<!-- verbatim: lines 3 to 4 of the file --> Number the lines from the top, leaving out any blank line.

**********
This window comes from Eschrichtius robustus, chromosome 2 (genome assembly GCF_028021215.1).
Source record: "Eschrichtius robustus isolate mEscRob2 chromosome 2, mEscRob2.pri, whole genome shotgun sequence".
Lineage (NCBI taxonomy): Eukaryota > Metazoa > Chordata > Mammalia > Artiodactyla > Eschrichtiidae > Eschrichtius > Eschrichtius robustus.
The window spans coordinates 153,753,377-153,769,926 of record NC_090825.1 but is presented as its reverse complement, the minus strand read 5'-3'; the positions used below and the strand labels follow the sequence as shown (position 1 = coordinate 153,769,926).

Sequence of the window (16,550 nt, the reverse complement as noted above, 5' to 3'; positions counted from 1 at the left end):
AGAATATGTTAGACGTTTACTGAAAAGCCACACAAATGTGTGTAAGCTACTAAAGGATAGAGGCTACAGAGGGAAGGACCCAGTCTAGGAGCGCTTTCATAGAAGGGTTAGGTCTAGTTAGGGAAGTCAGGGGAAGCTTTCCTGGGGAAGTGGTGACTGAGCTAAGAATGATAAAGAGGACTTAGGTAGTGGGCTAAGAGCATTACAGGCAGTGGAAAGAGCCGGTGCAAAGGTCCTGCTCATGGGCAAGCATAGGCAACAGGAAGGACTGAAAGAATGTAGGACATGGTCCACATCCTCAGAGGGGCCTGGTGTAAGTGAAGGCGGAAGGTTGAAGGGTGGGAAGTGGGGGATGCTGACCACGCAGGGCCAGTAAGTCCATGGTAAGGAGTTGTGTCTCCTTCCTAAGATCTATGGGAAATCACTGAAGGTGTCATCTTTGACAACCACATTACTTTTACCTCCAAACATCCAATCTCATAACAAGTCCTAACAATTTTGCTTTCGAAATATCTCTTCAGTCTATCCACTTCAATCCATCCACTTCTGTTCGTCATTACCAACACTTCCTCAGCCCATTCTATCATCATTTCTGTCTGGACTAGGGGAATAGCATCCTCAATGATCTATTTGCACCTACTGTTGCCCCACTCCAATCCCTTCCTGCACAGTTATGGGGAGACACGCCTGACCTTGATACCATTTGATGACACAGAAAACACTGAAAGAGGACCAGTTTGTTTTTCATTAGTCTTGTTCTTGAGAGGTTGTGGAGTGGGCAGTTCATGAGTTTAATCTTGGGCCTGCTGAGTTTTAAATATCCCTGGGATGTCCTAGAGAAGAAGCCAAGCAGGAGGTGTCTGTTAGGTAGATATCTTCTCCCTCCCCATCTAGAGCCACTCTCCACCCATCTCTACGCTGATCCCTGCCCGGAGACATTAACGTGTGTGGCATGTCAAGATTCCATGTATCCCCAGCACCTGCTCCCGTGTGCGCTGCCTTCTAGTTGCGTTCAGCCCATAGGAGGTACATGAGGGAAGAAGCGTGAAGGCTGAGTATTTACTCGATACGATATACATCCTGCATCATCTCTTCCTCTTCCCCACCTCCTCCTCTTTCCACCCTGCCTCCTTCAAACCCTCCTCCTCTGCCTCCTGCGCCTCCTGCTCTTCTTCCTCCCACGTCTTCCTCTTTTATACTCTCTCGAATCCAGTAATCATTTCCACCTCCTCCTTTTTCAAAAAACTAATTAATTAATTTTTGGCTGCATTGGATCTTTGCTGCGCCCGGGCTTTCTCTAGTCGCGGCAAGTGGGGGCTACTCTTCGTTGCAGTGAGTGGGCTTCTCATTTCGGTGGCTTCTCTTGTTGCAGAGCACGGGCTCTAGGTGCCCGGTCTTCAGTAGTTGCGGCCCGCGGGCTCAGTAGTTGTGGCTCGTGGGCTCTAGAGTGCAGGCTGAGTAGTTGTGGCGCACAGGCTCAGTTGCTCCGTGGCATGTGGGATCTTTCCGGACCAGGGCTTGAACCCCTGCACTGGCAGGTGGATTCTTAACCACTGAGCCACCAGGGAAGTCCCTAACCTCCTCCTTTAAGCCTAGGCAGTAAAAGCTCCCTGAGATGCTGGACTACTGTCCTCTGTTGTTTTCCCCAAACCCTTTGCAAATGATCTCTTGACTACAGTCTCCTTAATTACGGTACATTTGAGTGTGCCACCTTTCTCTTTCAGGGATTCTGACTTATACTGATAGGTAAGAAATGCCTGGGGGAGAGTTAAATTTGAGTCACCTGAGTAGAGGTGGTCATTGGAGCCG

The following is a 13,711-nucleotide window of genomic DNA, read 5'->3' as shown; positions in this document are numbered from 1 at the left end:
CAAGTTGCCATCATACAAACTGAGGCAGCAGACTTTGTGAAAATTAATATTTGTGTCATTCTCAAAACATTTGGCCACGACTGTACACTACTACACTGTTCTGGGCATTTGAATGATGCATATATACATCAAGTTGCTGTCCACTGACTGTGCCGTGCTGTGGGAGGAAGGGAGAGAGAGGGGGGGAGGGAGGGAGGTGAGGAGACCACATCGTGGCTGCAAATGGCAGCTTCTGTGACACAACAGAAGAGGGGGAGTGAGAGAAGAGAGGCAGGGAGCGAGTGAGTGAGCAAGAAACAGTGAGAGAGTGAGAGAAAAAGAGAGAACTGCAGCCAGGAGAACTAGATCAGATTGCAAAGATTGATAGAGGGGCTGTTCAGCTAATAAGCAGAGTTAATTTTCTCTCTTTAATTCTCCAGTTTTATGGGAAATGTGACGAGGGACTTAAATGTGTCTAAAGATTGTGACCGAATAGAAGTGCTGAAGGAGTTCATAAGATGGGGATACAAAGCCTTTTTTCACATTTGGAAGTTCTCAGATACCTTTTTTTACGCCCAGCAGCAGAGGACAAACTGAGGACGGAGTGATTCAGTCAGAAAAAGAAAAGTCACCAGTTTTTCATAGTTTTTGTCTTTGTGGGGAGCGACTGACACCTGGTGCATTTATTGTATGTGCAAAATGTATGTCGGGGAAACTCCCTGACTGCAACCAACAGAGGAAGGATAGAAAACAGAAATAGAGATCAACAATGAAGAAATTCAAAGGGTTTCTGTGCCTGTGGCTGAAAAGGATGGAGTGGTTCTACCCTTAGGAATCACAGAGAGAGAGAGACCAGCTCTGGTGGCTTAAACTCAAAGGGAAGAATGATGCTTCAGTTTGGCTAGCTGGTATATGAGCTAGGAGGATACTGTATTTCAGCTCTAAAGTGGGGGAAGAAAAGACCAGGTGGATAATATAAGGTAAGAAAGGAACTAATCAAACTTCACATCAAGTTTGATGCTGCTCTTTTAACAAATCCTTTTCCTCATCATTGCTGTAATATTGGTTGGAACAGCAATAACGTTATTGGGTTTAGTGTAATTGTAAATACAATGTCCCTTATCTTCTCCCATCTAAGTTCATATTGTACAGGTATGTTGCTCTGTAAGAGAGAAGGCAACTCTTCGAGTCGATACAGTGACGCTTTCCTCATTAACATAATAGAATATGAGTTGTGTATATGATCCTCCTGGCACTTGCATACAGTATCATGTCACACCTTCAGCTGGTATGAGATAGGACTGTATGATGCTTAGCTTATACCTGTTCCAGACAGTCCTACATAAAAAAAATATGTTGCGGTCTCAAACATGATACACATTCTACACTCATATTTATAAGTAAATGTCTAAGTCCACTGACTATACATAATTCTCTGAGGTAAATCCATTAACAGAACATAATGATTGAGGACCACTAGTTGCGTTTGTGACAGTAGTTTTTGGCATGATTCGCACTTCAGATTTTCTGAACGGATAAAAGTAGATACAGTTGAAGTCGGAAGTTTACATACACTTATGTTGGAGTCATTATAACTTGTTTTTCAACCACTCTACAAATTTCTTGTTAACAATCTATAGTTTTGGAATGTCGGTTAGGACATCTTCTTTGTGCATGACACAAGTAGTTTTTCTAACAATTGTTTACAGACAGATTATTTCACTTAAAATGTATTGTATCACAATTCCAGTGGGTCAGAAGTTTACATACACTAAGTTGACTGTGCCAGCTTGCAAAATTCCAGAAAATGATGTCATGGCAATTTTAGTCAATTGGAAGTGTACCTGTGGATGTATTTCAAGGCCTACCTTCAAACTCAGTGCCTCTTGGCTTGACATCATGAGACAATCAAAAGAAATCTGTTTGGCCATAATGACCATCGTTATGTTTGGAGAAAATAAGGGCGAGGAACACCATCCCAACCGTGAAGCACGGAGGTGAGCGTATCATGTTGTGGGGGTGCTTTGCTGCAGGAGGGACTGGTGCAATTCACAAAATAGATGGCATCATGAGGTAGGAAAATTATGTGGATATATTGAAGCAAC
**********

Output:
Lineage (NCBI taxonomy): Eukaryota > Metazoa > Chordata > Mammalia > Artiodactyla > Eschrichtiidae > Eschrichtius > Eschrichtius robustus.
The window spans coordinates 153,753,377-153,769,926 of record NC_090825.1 but is presented as its reverse complement, the minus strand read 5'-3'; the positions used below and the strand labels follow the sequence as shown (position 1 = coordinate 153,769,926).